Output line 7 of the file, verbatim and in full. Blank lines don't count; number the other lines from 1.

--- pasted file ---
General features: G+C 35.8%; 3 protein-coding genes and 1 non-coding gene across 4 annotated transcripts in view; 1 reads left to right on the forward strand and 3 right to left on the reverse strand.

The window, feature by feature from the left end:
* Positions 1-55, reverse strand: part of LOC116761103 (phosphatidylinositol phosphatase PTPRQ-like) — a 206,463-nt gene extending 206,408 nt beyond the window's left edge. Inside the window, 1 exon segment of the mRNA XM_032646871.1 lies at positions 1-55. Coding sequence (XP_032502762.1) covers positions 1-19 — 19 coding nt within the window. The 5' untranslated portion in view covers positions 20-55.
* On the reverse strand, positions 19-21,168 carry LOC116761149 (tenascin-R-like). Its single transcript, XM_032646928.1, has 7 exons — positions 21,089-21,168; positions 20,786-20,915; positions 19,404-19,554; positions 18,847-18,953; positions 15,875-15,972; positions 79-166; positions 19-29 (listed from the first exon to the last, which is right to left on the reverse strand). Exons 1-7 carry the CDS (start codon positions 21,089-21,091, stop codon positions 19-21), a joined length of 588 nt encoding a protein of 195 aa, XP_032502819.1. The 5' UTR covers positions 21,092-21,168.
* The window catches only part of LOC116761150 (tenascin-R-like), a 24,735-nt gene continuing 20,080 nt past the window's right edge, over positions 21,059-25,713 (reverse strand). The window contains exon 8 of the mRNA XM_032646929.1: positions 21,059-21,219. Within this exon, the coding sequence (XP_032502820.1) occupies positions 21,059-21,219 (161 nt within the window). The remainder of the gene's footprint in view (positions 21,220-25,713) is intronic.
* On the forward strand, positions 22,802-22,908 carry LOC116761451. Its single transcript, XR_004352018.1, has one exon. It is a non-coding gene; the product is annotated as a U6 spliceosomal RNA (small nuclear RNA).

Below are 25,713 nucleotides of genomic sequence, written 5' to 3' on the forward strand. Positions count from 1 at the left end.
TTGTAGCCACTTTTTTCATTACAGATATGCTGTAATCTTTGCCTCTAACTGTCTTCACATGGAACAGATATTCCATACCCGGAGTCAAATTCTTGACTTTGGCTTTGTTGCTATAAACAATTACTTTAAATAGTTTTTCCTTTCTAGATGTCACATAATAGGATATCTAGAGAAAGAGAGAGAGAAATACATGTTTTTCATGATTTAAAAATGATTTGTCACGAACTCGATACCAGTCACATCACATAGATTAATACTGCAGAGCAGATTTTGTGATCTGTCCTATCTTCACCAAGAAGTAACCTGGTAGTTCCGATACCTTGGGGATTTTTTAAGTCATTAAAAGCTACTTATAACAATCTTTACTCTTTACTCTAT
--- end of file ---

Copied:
Below are 25,713 nucleotides of genomic sequence, written 5' to 3' on the forward strand. Positions count from 1 at the left end.